Stanford University researchers find gene to test latent and active TB

Stanford University researchers have found a gene capable of testing both latent and active TB.

Stanford University School of Medicine researchers have found a gene that shows the difference between tuberculosis (TB) that is active versus tuberculosis that is not.

A paper in Lancet Respiratory Medicine detailed the work.

“One third of the world’s population is currently infected with TB,” Purvesh Khatri, assistant professor of medicine and senior author of the paper, said. “Even if only 10 percent of them get active TB, that’s still three percent of the world’s population — 240 million people.”

In 2014, the World Health Organization challenged experts to develop better tests to find tuberculosis. About 9.6 million people, or three percent of the population, had TB in 2014, according to WHO estimates.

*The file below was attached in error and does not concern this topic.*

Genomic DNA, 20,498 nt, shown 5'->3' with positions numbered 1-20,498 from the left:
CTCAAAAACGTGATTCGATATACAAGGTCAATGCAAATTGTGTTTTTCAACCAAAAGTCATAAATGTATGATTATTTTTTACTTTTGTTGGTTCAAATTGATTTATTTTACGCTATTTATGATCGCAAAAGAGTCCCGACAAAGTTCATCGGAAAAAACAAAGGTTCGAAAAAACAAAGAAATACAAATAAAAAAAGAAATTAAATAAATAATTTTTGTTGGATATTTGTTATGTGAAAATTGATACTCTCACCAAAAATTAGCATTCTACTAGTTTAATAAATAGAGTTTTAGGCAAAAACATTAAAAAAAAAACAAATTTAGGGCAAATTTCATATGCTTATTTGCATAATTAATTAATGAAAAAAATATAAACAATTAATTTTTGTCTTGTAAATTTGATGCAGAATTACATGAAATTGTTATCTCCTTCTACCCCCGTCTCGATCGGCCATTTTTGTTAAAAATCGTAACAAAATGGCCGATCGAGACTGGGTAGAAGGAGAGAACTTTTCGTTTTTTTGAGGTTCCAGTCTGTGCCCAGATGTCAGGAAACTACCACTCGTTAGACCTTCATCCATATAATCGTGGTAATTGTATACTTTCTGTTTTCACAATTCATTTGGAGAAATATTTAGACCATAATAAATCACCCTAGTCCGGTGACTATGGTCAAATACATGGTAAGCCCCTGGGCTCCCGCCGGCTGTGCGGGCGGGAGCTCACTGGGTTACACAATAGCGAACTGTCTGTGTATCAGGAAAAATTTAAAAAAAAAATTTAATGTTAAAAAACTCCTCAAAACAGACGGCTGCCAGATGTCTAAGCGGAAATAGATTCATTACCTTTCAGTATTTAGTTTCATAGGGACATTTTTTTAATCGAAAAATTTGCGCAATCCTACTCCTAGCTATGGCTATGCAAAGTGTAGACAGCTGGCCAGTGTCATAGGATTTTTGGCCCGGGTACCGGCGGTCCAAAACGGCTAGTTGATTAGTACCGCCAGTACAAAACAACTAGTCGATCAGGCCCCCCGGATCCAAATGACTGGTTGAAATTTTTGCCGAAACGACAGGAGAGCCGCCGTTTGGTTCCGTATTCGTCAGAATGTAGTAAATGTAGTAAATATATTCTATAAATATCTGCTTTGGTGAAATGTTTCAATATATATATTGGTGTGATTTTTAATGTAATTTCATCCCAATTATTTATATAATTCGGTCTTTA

Old tests would use a skin prick test and interferon assays, but the method was not able to determine those with active or inactive TB. Another way to test is by using bacteria in sputum samples, though it is tough to get these samples from patients.

The new test will work on a regular blood sample. The test will work regardless of HIV, whether the TB is latent or active.

Organizations in this story

Stanford University Medical Center 300 Pasteur Dr Stanford, CA 94305-2298

World Health Organization 20 Avenue Appia Geneva, GE 01202

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